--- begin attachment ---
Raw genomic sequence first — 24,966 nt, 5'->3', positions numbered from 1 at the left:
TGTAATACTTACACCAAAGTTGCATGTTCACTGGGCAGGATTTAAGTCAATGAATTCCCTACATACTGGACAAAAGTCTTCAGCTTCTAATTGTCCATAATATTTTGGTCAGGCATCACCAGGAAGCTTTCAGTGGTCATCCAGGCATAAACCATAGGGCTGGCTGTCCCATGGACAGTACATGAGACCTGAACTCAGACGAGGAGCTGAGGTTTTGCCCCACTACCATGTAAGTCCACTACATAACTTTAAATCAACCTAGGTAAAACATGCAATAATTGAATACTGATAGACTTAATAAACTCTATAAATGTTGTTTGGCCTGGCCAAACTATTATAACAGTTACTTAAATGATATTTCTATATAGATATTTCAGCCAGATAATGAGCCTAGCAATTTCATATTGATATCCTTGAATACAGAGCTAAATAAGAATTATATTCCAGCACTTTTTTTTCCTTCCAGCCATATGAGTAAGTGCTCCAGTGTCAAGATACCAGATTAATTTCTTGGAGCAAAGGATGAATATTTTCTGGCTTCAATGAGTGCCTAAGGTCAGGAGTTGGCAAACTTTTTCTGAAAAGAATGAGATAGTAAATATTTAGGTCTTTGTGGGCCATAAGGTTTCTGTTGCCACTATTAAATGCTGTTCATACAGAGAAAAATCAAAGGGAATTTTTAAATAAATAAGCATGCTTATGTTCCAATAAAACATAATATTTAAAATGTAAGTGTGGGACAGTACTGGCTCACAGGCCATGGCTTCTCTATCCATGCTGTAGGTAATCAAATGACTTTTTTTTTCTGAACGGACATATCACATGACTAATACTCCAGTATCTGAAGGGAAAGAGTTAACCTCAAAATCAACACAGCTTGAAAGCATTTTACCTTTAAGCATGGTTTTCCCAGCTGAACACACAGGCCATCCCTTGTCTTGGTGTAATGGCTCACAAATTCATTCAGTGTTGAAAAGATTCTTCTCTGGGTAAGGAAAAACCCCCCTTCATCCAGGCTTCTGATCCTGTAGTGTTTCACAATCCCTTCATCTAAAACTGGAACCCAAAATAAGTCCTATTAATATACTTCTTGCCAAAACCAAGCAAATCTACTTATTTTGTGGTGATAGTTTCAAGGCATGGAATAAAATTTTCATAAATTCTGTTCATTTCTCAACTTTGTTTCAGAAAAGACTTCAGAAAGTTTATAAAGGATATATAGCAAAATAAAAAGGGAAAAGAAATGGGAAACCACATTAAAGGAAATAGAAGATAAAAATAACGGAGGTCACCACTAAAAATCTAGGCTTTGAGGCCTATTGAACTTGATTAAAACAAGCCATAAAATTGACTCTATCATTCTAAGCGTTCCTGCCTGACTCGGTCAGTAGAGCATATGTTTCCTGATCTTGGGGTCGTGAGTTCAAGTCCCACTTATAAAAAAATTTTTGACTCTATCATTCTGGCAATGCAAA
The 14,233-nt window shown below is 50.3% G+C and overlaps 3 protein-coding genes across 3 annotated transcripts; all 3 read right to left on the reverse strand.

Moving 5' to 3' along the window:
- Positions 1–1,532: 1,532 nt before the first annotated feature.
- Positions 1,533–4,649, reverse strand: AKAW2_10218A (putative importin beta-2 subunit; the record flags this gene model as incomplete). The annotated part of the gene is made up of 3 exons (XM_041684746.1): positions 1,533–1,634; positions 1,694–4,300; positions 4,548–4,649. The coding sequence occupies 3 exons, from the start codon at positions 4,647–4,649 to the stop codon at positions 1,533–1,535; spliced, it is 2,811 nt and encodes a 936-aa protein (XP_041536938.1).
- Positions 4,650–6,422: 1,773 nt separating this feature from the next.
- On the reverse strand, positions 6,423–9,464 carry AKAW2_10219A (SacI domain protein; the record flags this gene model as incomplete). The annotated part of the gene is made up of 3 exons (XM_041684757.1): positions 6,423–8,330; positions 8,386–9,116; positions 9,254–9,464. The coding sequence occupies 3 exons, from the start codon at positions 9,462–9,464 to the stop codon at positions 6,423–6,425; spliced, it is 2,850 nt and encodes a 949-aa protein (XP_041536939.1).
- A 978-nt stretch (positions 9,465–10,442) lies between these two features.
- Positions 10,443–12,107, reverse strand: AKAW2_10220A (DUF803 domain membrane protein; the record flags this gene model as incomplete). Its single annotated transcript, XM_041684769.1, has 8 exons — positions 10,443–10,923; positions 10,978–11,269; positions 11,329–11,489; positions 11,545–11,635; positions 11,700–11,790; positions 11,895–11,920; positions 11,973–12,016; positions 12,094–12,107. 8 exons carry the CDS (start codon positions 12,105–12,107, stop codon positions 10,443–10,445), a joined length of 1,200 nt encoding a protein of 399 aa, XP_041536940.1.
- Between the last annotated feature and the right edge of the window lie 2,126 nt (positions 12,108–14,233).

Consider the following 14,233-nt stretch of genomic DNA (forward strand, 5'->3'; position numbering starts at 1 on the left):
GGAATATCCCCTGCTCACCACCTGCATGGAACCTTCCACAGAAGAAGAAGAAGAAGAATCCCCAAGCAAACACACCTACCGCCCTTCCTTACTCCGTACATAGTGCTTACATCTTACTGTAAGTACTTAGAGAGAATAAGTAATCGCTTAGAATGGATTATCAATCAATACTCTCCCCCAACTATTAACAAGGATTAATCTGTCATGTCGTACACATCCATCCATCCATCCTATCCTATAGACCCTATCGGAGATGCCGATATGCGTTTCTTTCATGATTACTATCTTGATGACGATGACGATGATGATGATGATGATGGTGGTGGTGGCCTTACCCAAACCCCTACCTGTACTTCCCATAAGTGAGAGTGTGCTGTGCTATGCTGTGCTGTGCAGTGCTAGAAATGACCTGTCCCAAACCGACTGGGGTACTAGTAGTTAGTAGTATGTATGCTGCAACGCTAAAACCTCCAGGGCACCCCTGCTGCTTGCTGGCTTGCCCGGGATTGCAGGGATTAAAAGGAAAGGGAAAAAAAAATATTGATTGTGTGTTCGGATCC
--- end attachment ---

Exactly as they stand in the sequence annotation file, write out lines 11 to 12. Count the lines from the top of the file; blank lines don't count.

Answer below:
- Between the last annotated feature and the right edge of the window lie 2,126 nt (positions 12,108–14,233).

Consider the following 14,233-nt stretch of genomic DNA (forward strand, 5'->3'; position numbering starts at 1 on the left):